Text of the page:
4. Put the pan in the oven. Bake for 10 to 12  minutes. Keep an eye on it! It is going to get all bubbly and seething looking. That’s OK. But watch the edges carefully. If they start to darken, take the pan out of the oven for a minute, then return it. You want to bake for about 10 to 12 minutes altogether.

5. Remove the pan from the oven, turn off the oven, and set the pan on the stove top or counter. Drop the semisweet chocolate chips over half the surface and the white chocolate chips over the other half. Slide the pan back into the warm oven for a minute. Take it out, then using a spatula, spread the melty chocolate chips evenly over the caramel. [Use a different spatula for the white chocolate chips.] Once everything is nice and spread around, immediately scatter the chopped nuts and the remaining tablespoon of sea salt over the entire surface. Then add any other flavorings you may want to use.

6. Set the baking sheet on a rack and let it cool completely. When the toppings are fairly set, it will help to remove the matzohs carefully from the pan and let them dry on racks.

7. Once the sheets are completely cool and set, break into pieces. To get perfect linear strips, use a serrated bread knife. Or just break and crack them into strips and chunks. Store in an airtight container in the refrigerator.

We will be serving this stacked on serving plates. Another handsome presentation, when you succeed in cutting this into long strips, is to stand the pieces vertically in glass tumblers.

Theoretically it keeps well for a week. We are unable to confirm this statement.

Kitchen Notes

Is it kosher? If you are worried whether this is a kosher for Passover dessert, please note: This recipe will be kosher for Passover if you use not just kosher products, but ingredients that are specifically kosher for Passover, and if your utensils are also specifically for that purpose. And, since this contains butter, lots of butter, the meal preceding it will have to be meatless. [Or you can use kosher margarine, to which I say eeeewwwwwwwwwwww.]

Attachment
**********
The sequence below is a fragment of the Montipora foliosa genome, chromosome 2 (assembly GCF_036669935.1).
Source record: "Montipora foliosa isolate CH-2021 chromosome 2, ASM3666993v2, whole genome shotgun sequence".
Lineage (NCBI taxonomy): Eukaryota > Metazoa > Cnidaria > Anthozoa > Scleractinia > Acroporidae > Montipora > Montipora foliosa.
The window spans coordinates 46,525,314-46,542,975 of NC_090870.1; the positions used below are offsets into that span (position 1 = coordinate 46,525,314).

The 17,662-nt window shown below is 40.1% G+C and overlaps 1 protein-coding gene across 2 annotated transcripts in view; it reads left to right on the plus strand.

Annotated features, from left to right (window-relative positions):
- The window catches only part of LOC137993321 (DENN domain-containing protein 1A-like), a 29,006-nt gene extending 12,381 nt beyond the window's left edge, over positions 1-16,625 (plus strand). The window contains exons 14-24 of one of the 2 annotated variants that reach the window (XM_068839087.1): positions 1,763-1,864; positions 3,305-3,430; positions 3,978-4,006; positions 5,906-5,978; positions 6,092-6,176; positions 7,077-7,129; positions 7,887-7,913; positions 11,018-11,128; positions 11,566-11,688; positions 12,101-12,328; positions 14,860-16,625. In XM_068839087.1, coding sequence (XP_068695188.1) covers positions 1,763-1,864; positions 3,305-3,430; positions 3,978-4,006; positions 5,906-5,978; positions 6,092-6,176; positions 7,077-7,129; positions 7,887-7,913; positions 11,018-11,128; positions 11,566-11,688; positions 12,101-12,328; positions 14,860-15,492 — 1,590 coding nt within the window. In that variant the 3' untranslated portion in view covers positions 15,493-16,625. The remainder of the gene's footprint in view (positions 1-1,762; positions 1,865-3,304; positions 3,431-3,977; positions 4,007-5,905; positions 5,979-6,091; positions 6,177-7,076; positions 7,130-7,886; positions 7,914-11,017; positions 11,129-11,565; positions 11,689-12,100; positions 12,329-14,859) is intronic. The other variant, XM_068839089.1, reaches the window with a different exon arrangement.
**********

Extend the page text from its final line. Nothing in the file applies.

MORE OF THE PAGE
What about the chocolate? Almost every version of this recipe out there calls for semisweet or bittersweet chocolate chips, or, sometimes, semisweet bakers chocolate. I looked and looked for bittersweet chocolate chips and failed to find any, but during the hunt ran across white chocolate chips, a real ah ha! moment. White chocolate on this is really, really, really good.

What about the toppings? The sea salt is essential. Many versions of this use rafts of toasted sliced almonds, which make an extremely beautiful presentation. Some people like crushed peppermint, although I don’t cotton to that for this recipe. A scattering of toasted sesame seeds, coarsely ground black pepper, vanilla sugar and toasted pecans also work well.

The versions you see in Terry’s photos uses toasted, chopped hazelnuts. The white chocolate version also includes spicy rose sugar, a product we purchased from eSutras Organics, a Chicago company that focuses entirely on organic herbs, teas, spices and health and beauty products.  Read more about this very nice company and its spicy rose sugar at the eSutras Organics website. The spice and rose flavor is very subtle – what comes through is the clean flavor of the cane sugar. Also, this sugar is quite pretty – you can see the pink bits of dried rose petals in the photo.

Why is matzoh perforated, anyway? The most essential tradition of Passover is to eat no bread that is leavened. Matzoh is perforated to prevent any inadvertent rising that may occur during the baking. The baker’s tool for perforating matzoh, by the way, is called a reidel.